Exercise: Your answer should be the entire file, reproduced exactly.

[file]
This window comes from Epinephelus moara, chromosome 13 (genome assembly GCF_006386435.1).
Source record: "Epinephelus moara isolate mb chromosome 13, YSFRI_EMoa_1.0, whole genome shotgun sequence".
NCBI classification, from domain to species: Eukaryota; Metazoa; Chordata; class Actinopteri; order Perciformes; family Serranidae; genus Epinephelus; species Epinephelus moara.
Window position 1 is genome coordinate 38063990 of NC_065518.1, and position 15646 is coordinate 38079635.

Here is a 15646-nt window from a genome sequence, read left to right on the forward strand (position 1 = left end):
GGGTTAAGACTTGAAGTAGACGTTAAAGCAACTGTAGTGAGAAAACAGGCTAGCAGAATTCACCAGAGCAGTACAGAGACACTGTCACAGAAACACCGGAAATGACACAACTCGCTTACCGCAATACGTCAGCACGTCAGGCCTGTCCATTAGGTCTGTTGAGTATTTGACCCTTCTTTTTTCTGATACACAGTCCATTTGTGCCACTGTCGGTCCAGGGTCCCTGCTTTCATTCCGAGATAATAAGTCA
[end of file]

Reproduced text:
This window comes from Epinephelus moara, chromosome 13 (genome assembly GCF_006386435.1).
Source record: "Epinephelus moara isolate mb chromosome 13, YSFRI_EMoa_1.0, whole genome shotgun sequence".
NCBI classification, from domain to species: Eukaryota; Metazoa; Chordata; class Actinopteri; order Perciformes; family Serranidae; genus Epinephelus; species Epinephelus moara.
Window position 1 is genome coordinate 38063990 of NC_065518.1, and position 15646 is coordinate 38079635.

Here is a 15646-nt window from a genome sequence, read left to right on the forward strand (position 1 = left end):
GGGTTAAGACTTGAAGTAGACGTTAAAGCAACTGTAGTGAGAAAACAGGCTAGCAGAATTCACCAGAGCAGTACAGAGACACTGTCACAGAAACACCGGAAATGACACAACTCGCTTACCGCAATACGTCAGCACGTCAGGCCTGTCCATTAGGTCTGTTGAGTATTTGACCCTTCTTTTTTCTGATACACAGTCCATTTGTGCCACTGTCGGTCCAGGGTCCCTGCTTTCATTCCGAGATAATAAGTCA